Eye on the Prize: Tricks for Engagement

One of the best compliments I receive at trials and competitions is how engaged my dogs are with me. Even in the face of other dogs, crowds of people, and even the joyous smells that can come from grass and other distractions, I want my dogs (regardless of breed!), to look to me for fun… And maybe a little food and play, too! So how do we gain focus out and about? We do tricks!

Why do tricks work for this purpose? Well, when we work on tricks, we are usually reinforcing the dog immediately following. We also tend to repeat them a few times each time we “perform” them. So not only do the behaviors involved in tricks themselves begin to become pleasing to the dog, but they are being reinforced a bunch in relatively quick succession.


#1 - Hand Touch

The hand touch is the first trick (really the first thing in general!) that I teach many dogs. Not only is it an easy one for most dogs to pick up, but you can do a ton of repetitions with little time in between if you wish. Since there is a ton of variation for this trick (higher hand so the dog bounces up, lower hand, and everything in between), it is never boring! You can also make it in to a fun game by having hand touches before and/or after your movement, so it becomes like a little game of chase. The other great thing about the hand touch is that it puts the dog in very close proximity to you, and can help keep them there!

#2 - Spin

The next trick that you will see me doing constantly with my dogs in trial environments are spins in both directions. For this trick, I teach it using a lure with my dog facing me. Since I teach it that way, my dogs are very used to performing it right in front of me in close proximity. We vary that depending on the dog and what we are working on, of course, but we do the most repetitions of this trick in that manner. It also involves lots of movement on the dog’s part, which is something that gets my dogs very excited (in a good way!).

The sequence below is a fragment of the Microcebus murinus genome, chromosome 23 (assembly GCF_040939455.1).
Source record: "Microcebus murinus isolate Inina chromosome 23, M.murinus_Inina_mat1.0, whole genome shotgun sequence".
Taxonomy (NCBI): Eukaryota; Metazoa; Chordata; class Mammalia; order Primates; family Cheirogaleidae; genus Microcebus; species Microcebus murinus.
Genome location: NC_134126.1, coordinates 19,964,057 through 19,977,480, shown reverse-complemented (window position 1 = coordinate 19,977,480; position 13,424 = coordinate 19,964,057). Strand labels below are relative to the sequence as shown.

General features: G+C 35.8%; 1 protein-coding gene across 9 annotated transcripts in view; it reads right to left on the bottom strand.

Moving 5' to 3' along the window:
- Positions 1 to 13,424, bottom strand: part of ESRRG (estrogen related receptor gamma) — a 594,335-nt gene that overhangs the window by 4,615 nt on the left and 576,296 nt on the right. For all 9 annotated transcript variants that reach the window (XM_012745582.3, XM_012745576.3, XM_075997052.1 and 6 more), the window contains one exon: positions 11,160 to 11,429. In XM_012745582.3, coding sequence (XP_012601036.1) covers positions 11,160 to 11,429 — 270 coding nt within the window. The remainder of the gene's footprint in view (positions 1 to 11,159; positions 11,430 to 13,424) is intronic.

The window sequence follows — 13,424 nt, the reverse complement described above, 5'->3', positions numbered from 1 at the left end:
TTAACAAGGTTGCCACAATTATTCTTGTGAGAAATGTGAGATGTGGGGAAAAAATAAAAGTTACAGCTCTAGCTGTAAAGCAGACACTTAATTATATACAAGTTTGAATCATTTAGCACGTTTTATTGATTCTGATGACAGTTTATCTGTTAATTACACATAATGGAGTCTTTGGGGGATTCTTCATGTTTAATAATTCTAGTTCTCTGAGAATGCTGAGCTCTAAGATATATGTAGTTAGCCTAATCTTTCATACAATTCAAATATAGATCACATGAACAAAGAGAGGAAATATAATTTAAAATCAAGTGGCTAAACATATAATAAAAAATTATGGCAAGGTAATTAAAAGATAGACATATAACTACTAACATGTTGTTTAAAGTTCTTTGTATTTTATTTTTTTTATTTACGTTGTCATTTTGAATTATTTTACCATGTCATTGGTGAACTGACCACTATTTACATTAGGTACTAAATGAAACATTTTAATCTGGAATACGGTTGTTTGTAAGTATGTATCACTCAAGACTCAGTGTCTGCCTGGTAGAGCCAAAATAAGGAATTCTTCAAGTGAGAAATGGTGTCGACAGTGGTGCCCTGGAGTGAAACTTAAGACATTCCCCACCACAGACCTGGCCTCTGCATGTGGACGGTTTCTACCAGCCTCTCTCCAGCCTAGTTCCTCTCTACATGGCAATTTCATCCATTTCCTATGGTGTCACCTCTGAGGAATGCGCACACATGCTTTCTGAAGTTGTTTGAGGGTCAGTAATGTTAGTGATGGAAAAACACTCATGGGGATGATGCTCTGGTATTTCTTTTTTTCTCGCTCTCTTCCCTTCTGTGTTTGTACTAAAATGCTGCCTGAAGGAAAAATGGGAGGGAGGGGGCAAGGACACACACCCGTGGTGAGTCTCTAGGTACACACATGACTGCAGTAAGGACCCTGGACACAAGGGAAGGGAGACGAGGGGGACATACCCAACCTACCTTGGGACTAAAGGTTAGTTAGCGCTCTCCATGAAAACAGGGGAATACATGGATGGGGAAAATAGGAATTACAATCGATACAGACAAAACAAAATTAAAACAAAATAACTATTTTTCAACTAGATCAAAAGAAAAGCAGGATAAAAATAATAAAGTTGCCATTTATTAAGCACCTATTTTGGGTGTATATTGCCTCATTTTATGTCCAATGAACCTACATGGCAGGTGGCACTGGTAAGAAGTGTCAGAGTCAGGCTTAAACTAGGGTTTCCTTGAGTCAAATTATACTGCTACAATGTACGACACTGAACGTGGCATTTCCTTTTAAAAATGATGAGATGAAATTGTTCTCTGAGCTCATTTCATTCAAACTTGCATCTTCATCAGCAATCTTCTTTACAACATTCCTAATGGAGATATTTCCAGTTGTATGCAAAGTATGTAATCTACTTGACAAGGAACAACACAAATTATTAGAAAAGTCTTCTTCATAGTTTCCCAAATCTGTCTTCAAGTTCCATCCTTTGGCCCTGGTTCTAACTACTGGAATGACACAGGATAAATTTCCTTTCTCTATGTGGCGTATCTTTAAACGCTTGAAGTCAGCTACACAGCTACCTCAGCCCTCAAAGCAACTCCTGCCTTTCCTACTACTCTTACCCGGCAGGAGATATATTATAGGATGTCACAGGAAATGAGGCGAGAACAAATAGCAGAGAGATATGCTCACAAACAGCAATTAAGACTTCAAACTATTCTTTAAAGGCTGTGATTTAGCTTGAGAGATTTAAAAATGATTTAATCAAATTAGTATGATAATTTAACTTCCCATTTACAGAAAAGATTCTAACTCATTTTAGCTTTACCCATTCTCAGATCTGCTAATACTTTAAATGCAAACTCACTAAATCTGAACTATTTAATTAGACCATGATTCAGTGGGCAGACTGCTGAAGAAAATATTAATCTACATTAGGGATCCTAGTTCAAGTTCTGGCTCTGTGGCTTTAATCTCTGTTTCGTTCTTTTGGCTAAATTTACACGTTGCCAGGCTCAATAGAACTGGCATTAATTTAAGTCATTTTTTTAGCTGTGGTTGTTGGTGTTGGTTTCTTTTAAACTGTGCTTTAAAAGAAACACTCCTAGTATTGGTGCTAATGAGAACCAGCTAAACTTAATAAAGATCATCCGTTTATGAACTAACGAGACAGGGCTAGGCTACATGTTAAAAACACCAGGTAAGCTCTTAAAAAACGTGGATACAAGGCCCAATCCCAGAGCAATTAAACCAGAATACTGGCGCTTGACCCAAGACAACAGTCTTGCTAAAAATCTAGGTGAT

#3 - Peekaboo

“Peekaboo” or “place” is another trick that I use regularly with my own dogs for attention and
motivation. This is the more difficult of the three talked about in this article to teach, but it’s still really fun for the dog (and super cute, too!). Again, proximity plays a part in making it one of my favorites for engagement, as the dog is probably going to be touching you, and you can easily reach down to grab a collar or harness. In addition, since your legs are around the dog, it’s a great one for walking through crowded places, and you can actually feed your dog the whole time if need be.

With all of these tricks, it’s important to begin working on them in very low-distraction areas, and with some very yummy treats, or a very exciting toy! You can add your own spin (pun intended!) to them as well, depending on what your dog likes and doesn’t like. These should always be super fun for both of you, and very rewarding for your dog. There are plenty of other great tricks for you to work on for this purpose, so get creative and have fun!

Share your progress! We love seeing training pics and videos on our Facebook community. Also online classes are coming soon, including tricks! Keep an eye on the site!!